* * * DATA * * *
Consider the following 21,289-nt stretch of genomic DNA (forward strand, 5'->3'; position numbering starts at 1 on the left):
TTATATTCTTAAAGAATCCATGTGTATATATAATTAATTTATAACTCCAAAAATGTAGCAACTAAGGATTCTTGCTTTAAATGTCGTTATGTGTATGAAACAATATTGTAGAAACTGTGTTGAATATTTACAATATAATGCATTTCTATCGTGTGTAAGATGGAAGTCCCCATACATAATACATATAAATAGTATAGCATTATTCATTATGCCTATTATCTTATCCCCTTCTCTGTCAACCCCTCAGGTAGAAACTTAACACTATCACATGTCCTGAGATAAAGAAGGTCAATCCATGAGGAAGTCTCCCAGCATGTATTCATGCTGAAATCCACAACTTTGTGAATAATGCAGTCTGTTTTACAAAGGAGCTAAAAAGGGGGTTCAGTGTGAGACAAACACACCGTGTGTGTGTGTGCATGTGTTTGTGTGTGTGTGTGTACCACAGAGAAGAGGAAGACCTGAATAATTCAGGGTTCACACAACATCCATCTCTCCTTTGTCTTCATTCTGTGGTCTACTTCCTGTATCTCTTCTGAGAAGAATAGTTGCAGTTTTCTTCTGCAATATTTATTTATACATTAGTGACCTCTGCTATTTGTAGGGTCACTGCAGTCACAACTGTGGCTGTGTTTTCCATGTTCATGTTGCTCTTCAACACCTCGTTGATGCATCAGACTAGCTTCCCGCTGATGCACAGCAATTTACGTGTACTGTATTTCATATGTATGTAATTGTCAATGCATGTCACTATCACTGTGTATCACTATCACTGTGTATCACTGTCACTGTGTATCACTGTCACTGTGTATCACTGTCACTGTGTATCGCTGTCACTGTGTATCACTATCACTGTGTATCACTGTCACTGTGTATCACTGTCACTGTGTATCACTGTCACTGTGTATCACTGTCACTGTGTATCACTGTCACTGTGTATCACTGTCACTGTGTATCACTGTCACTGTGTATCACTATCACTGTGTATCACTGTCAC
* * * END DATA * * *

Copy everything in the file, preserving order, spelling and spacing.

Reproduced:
Consider the following 21,289-nt stretch of genomic DNA (forward strand, 5'->3'; position numbering starts at 1 on the left):
TTATATTCTTAAAGAATCCATGTGTATATATAATTAATTTATAACTCCAAAAATGTAGCAACTAAGGATTCTTGCTTTAAATGTCGTTATGTGTATGAAACAATATTGTAGAAACTGTGTTGAATATTTACAATATAATGCATTTCTATCGTGTGTAAGATGGAAGTCCCCATACATAATACATATAAATAGTATAGCATTATTCATTATGCCTATTATCTTATCCCCTTCTCTGTCAACCCCTCAGGTAGAAACTTAACACTATCACATGTCCTGAGATAAAGAAGGTCAATCCATGAGGAAGTCTCCCAGCATGTATTCATGCTGAAATCCACAACTTTGTGAATAATGCAGTCTGTTTTACAAAGGAGCTAAAAAGGGGGTTCAGTGTGAGACAAACACACCGTGTGTGTGTGTGCATGTGTTTGTGTGTGTGTGTGTACCACAGAGAAGAGGAAGACCTGAATAATTCAGGGTTCACACAACATCCATCTCTCCTTTGTCTTCATTCTGTGGTCTACTTCCTGTATCTCTTCTGAGAAGAATAGTTGCAGTTTTCTTCTGCAATATTTATTTATACATTAGTGACCTCTGCTATTTGTAGGGTCACTGCAGTCACAACTGTGGCTGTGTTTTCCATGTTCATGTTGCTCTTCAACACCTCGTTGATGCATCAGACTAGCTTCCCGCTGATGCACAGCAATTTACGTGTACTGTATTTCATATGTATGTAATTGTCAATGCATGTCACTATCACTGTGTATCACTATCACTGTGTATCACTGTCACTGTGTATCACTGTCACTGTGTATCACTGTCACTGTGTATCGCTGTCACTGTGTATCACTATCACTGTGTATCACTGTCACTGTGTATCACTGTCACTGTGTATCACTGTCACTGTGTATCACTGTCACTGTGTATCACTGTCACTGTGTATCACTGTCACTGTGTATCACTGTCACTGTGTATCACTATCACTGTGTATCACTGTCAC